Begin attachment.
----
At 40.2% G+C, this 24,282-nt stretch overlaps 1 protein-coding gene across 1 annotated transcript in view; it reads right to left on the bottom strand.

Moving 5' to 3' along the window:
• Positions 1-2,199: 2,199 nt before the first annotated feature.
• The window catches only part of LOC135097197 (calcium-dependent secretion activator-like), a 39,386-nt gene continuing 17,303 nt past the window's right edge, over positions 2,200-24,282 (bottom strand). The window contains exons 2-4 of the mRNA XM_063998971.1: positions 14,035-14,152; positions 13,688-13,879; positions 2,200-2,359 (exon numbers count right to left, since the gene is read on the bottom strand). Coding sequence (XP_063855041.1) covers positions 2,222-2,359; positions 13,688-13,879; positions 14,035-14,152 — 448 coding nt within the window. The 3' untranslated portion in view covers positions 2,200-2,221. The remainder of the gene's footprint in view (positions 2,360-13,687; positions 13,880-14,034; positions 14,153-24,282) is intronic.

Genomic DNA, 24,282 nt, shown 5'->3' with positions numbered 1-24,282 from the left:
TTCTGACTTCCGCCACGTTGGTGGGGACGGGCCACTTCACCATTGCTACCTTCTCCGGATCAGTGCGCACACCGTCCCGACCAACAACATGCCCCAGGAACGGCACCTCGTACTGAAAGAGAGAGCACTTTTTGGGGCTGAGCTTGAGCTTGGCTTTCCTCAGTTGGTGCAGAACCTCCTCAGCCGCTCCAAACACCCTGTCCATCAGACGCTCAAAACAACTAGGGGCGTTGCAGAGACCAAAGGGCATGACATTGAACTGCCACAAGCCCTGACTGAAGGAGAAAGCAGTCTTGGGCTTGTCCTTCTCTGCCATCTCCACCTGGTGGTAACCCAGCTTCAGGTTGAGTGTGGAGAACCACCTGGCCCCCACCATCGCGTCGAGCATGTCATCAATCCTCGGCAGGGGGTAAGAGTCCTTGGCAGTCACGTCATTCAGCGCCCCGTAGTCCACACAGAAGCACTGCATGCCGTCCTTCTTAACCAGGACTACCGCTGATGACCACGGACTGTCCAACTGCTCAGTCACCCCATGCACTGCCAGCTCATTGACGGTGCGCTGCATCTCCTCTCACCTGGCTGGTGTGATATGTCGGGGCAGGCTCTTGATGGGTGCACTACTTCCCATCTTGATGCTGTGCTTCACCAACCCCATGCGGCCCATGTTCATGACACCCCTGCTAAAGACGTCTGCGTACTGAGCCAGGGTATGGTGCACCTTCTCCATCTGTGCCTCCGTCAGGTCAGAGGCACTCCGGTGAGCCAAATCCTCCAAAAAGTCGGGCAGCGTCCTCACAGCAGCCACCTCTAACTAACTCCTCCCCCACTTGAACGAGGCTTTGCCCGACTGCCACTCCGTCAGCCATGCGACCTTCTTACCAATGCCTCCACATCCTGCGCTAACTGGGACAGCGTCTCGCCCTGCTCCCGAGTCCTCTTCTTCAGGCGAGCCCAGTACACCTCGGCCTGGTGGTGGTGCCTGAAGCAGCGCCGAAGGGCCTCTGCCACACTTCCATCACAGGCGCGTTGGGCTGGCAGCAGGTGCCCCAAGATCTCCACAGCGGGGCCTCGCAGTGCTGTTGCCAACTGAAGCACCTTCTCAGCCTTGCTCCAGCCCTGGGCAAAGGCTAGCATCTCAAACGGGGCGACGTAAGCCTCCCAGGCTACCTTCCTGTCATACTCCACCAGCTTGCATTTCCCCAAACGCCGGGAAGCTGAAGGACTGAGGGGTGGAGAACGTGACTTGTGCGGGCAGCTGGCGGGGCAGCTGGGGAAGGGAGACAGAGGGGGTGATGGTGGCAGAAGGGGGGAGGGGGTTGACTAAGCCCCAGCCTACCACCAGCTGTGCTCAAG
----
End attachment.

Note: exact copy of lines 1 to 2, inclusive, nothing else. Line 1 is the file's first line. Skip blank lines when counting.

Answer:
At 40.2% G+C, this 24,282-nt stretch overlaps 1 protein-coding gene across 1 annotated transcript in view; it reads right to left on the bottom strand.

Moving 5' to 3' along the window: